We have another update from our fantastic intern Lucy, but first a couple of practical updates...

We have now opened up Field Pools West hide and Wath Ings hide, meaning that all of green lane is now open. There is hand sanitiser in all of the hides and we are asking that those who are able to wear face coverings in the hides in line with current legislation.

I would also like to take this opportunity to say a massive thank you to Andrew Leggett. Andrew has become a well known name to many of you through his fantastic sightings blogs over the last six years, indeed many of you will know him as you will have seen him in the hides and spoken to him about what can be seen on the reserve. Some visitors have even experienced the magic of feeding a robin out of your hand thanks to his knowledge and patience. Andrews regular sightings blog was always interesting, even during the times of year when not much changes from week to week, sharing nuggets of information and giving a deeper insight into the wildlife we enjoy. Andrew has decided to retire from blogging for now, although he is still visiting the reserve. I for one will miss your writing Andrew. Thank you for all of the time and effort you have put in over the years. 

Now, over to Lucy!

The sun has been shining the past few days here at Old Moor, but there has been a cold bite in the morning air, and the unshakable feeling of the end of summer. Green lane is bursting with colourful berries, wildflowers have gone to seed, and mushrooms are sprouting all around the reserve.

 

Bracket fungi, Lucy Kucharik 

There are still Swifts around as I write this, but they will soon be setting off on their long journey across Africa. Teal are already building up in numbers, with ~380 counted on Monday, while Wigeon have only just begun to return in ones and twos. Interestingly, a single Teal has stayed with us all Summer; it must be glad to finally have some company!

As an update from my last blog, I’m excited to say that our resident female Bittern has successfully raised a SECOND brood of chicks! The first youngster was spotted when it was flushed by a certain intern from the track at the rear of the reedbeds, but since then 3 have been spotted together by our Bittern Monitor Extraordinaire Gerald Lax. The female is still making feeding flights to Bolton Ings, so keep an eye out from Bittern Hide for a chance to spot her or her youngsters. Additionally, all three juvenile Marsh Harriers (the first to have fledged here at Old Moor) have been seen recently, along with an adult male, and it’s fantastic to see them doing well.
Recent wader sightings include Ruff, Greenshank, Green Sandpiper and Common Sandpiper in small numbers. One bird you’d be struggling to miss are the over 20 Little Egrets which are now roosting regularly on site and can be seen from most hides. You might also spot the much larger Great White Egret, one of which has been roosting here for the past few weeks. Although these birds were once a rarity, there have been Great White Egret sightings at Old Moor throughout the year this year, likely the result of a warming climate.

Great white egret - Jeff Wragg

Also worth a mention at our satellite site Adwick Washlands are sightings of Curlew Sandpiper, the first of the season, Gargany, and Spotted Flycatcher. Check out these brilliant field sketches of the Curlew Sandpiper by Russell Boland below.

Curlew Sandpiper - Russell Boland (@RussBoland on Twitter)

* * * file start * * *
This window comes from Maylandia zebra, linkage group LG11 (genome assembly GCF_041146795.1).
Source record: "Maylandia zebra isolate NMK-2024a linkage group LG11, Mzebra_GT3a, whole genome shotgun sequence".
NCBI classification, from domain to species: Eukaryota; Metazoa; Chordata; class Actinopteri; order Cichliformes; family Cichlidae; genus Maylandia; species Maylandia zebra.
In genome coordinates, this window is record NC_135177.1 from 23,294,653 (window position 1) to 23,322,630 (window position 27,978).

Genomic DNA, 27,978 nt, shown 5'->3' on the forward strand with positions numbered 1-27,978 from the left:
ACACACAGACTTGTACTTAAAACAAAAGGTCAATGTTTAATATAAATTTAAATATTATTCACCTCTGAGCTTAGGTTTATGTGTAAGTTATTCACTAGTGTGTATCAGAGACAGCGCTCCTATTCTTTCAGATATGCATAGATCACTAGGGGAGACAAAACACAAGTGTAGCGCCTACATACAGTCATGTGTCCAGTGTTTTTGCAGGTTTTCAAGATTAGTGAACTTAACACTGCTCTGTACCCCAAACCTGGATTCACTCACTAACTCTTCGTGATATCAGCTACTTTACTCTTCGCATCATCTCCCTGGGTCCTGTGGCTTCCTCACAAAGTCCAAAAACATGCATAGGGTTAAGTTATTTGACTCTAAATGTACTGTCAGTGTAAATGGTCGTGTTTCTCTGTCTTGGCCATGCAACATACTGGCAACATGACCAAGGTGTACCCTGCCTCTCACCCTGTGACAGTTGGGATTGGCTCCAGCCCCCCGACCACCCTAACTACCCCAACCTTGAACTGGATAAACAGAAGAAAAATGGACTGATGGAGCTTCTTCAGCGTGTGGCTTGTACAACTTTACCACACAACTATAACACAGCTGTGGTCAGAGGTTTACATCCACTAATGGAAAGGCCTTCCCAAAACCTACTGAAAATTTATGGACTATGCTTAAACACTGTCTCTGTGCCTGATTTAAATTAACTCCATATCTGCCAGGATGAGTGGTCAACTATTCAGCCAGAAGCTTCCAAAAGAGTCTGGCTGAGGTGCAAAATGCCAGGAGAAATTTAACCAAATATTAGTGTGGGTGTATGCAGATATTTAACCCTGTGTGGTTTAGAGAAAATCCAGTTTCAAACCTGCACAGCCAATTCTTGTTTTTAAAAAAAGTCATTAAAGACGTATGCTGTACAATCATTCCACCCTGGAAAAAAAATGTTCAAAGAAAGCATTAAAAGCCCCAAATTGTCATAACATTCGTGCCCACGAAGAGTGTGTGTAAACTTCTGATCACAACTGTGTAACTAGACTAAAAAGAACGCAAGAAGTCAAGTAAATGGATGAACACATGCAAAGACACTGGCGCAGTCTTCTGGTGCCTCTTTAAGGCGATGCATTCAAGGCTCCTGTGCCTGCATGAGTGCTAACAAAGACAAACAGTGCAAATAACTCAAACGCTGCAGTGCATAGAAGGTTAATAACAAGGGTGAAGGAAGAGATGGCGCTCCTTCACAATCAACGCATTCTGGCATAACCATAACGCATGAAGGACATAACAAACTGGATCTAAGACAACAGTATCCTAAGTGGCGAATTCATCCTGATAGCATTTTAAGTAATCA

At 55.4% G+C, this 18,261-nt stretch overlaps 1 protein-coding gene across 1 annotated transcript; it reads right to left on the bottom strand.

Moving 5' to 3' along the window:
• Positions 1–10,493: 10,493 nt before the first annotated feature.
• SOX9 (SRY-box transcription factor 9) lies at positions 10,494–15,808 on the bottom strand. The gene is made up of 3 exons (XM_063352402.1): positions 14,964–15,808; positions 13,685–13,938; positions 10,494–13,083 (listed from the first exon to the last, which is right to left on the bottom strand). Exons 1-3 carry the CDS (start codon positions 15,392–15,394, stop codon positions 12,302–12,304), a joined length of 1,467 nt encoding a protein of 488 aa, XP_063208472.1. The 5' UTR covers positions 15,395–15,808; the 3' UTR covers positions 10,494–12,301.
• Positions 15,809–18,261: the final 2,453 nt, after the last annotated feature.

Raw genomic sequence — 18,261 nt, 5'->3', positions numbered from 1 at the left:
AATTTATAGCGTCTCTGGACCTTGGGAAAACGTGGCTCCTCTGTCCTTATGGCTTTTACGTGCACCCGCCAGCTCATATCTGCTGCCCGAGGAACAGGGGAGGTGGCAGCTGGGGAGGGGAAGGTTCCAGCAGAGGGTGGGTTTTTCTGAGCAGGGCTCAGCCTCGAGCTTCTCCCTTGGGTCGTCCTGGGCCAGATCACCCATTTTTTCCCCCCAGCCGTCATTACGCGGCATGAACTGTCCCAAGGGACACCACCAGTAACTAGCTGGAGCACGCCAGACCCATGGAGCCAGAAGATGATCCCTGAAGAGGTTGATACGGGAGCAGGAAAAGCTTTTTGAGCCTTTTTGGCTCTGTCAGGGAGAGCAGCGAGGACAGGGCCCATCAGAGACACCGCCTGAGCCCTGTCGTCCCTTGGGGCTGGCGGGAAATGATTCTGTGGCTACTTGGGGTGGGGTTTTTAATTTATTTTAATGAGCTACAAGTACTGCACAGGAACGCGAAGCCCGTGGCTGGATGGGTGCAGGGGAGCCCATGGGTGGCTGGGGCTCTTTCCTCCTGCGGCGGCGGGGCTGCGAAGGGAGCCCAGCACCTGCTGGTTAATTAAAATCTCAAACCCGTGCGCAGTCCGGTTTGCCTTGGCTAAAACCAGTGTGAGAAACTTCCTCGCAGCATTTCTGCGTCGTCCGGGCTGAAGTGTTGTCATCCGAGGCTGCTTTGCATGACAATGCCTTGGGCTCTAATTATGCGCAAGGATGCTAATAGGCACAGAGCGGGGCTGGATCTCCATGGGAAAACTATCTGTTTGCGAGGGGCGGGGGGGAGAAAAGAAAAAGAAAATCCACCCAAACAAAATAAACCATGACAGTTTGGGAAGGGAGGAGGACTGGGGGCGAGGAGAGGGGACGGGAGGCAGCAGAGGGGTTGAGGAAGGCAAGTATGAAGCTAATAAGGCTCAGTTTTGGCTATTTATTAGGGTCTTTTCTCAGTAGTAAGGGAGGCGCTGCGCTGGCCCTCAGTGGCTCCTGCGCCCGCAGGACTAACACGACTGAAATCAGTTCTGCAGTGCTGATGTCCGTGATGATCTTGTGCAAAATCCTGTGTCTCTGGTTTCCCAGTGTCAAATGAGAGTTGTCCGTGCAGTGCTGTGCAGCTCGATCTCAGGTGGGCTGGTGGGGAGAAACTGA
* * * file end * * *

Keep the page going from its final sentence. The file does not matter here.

Dragonflies have been making the most of the warm weather the past few days, with plenty of Common Darters (and the odd Ruddy Darter) sunning themselves around the wildlife ponds. With a bit of patience, you can make a friend with one of these lovely red dragonflies, as they’ll happily use your hand as a perch! Brown Hawkers, Common Blue Damselflies, and Blue Tailed Damselflies can still be seen about, but now they are joined by the stunning Migrant Hawkers. We’ve seen some of these species making use of our new pond by the entrance to the reserve, so hopefully their offspring will be emerging from here in the years to come.

 

Migrant hawker - David Pritchard

Things seem to have slowed down a little in the moth trap recently after a bumper catch of Large Yellow Underwing a week or so ago, but I’ve still enjoyed the ID challenge! Some highlights for me include Silver y, Orange Swift, Dusky Thorn, and Barred Sallow. I also found a rather colourful and unusual fly with intimidating looking mouthparts; if you have an idea what it might be I’d love to know.

 

Unusual moth trap find – Lucy Kucharik

 

Silver Y Moth – Lucy Kucharik

Lastly, just a reminder to our visitors that to keep everybody safe during the ongoing pandemic, we have provided hand sanitizer dispensers at various points around the reserve, including in the hides. We are now also asking, if you are able, to wear a face covering while inside the hides. Using sanitizer and wearing a mask not only helps keep everybody safe, but it reduces the amount of time staff and volunteers must spend cleaning down the hides each day, which means they can spend more time working on getting the reserve back up and running

Anonymous
Parents
  • Good to hear the latest news about what’s open and what’s happening out on the reserves. Great news re the bitterns and marsh harriers. 

    A very big thank you to Andrew for his blogging over the past years - always an interesting read and I know the amount of time he put into keeping the regular updates flowing. I think the rest is well earned! Thanks. 

Comment
  • Good to hear the latest news about what’s open and what’s happening out on the reserves. Great news re the bitterns and marsh harriers. 

    A very big thank you to Andrew for his blogging over the past years - always an interesting read and I know the amount of time he put into keeping the regular updates flowing. I think the rest is well earned! Thanks. 

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